The name “rowan” comes from the Anglo-Saxon word “cvicbeam,” which translates to “life tree”. This was a tradition in Europe where farmers would beat their livestock with a soft rod of rowan (or sometimes hazel or willow) every spring. The purpose of this act was twofold: to stimulate the animal’s life force and bless them. But there is more to the story of the rowan than just its usage in this springtime ritual.

The quicken tree was an important part of the Irish legend of Diarmuid and Grainne, providing shelter for the lovers as they fled. This tree was also known as the Druid tree and was said to have grown from a berry that came from the Land of the Ever-Living Ones (the elves).

The rowan tree’s legendary ability to restore youth to old people makes it yet another example of the Tree of Life.

Rowan Tree Meanings

Clusters of red berry-like fruits
Clusters of red berry-like fruits


According to tradition, rowan trees can prevent travellers from becoming lost. Her wood has been used for walking sticks and charms on boats for protection against storms and getting lost at sea.

In general, her protective qualities make travel more harmonious.


The rowan tree is traditionally associated with warding off evil witchcraft in England and Scotland. Planting a rowan tree by a gate or doorway is allegedly an effective charm against sorcery and evil intentions. Rowan flowers, berries, or wood can be brought inside to protect against lightning.

Similarly, flower essence has been employed to support immunity and general positivity. Indeed, a traditional protection charm can simply be created by tying two rowan sticks together with red yarn to make an equal-armed cross.


Divining rods are traditionally made from Y-shaped rowan branches. It is said that an abundantly flowering rowan or a rowan that flowers twice in one year indicates that a prosperous time is about to ensue.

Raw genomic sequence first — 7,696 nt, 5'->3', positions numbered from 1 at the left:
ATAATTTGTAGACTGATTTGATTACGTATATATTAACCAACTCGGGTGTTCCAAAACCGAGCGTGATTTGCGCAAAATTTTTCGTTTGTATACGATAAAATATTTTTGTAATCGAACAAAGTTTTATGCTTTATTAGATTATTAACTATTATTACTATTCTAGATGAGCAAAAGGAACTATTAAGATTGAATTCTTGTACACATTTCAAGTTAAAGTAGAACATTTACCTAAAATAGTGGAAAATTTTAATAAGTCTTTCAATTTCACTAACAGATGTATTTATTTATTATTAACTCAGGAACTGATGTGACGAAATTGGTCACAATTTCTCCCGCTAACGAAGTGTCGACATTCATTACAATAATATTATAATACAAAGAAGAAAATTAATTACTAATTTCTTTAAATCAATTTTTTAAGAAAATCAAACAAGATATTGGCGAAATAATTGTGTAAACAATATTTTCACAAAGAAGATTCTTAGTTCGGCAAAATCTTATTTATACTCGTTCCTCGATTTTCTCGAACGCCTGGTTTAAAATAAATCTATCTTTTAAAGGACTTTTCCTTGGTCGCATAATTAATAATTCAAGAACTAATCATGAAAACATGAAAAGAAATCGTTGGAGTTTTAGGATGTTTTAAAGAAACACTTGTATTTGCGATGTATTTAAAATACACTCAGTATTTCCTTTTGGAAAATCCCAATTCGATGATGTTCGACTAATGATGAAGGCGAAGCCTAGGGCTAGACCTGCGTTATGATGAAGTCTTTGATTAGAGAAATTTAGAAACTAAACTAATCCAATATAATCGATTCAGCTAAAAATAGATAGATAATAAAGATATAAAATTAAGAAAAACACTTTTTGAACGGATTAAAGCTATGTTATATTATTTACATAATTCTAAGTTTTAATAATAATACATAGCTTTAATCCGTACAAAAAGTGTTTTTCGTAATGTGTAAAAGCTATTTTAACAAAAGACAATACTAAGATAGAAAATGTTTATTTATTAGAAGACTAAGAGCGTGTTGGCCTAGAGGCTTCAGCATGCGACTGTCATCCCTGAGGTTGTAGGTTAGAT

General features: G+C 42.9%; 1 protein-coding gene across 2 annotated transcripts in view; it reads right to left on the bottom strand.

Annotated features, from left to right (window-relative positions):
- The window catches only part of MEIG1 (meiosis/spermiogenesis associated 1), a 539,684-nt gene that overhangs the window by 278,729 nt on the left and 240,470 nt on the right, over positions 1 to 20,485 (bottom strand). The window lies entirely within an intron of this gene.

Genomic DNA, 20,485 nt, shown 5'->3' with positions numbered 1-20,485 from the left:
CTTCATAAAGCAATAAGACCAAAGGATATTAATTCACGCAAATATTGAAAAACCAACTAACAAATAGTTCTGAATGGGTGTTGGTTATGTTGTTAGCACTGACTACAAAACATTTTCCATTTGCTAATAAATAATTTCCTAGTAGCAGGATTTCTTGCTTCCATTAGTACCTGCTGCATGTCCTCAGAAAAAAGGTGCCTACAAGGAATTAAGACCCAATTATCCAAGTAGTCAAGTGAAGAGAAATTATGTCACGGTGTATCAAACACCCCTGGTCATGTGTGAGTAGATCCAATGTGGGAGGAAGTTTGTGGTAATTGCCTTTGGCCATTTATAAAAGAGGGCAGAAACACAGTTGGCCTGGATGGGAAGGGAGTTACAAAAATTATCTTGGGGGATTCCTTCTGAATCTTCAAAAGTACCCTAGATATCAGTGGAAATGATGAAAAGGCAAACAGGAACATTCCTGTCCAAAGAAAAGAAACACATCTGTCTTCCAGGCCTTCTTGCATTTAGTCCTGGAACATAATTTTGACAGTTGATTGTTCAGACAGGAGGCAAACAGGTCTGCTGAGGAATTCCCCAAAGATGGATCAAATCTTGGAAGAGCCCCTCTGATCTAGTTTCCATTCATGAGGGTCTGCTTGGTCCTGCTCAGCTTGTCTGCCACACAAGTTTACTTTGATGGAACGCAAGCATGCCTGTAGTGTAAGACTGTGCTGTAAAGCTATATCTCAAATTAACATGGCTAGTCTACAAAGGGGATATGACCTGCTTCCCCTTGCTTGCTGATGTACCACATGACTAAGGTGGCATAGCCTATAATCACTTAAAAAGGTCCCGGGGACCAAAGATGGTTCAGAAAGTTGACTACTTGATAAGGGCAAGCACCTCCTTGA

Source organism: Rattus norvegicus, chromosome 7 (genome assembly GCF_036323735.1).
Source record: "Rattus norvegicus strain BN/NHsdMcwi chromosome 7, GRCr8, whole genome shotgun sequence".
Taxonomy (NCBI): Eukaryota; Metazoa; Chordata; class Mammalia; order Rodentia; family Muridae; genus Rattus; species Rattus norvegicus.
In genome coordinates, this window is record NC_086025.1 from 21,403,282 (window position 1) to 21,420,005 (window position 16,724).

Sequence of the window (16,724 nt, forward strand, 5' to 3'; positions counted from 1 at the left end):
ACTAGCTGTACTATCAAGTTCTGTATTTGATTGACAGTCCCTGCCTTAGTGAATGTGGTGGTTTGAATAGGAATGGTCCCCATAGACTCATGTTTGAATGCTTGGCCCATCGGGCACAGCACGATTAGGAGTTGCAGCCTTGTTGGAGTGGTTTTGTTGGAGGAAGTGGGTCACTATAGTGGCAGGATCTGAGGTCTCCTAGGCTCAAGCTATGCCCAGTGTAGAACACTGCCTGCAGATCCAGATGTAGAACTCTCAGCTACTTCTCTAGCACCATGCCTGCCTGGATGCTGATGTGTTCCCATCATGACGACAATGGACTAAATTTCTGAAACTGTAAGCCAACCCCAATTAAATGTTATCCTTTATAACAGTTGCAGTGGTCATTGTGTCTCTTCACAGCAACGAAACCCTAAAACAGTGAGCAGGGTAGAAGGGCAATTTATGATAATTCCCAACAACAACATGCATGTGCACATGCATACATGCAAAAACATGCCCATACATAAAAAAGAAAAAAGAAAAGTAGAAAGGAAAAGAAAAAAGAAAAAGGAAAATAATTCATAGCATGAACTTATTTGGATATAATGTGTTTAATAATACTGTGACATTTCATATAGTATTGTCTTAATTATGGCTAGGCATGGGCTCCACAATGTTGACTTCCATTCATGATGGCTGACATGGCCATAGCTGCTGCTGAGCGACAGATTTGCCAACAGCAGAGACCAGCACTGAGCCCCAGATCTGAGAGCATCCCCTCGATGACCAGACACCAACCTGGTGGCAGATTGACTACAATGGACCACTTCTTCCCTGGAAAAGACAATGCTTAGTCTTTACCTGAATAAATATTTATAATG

Hearth Goddess Energy

The rowan is a sacred tree to the great Irish goddess Brighid. It shares her bright and fiery spirit, as well as her alignment with inspiration, warmth, and a happy home. When it’s heavy with an abundance of its bright red “berries” (they’re pomes), it’s radiant, highly auspicious energy is readily apparent.

Bring a rowan branch with berries into the home to bless, protect, and summon the many blessings of Brighid.

Love Goddess Energy

Love goddesses have different names in various cultures, but they always exude sexuality, beauty, a love for luxury, and an awareness of natural cycles. By spending time with a rowan tree – also known as the mountain ash or European oak – we open ourselves up to these positive qualities.

The flowers and fruits of this member of the rose family are white and red respectively; both reflecting the magic associated with divine feminine energy.


Rowan trees have a long and varied history of symbolism associated with them. From protection to inspiration, these trees have been linked with a wide range of meanings.

Considering the many positive connotations associated with rowans, it’s no surprise that they remain popular today.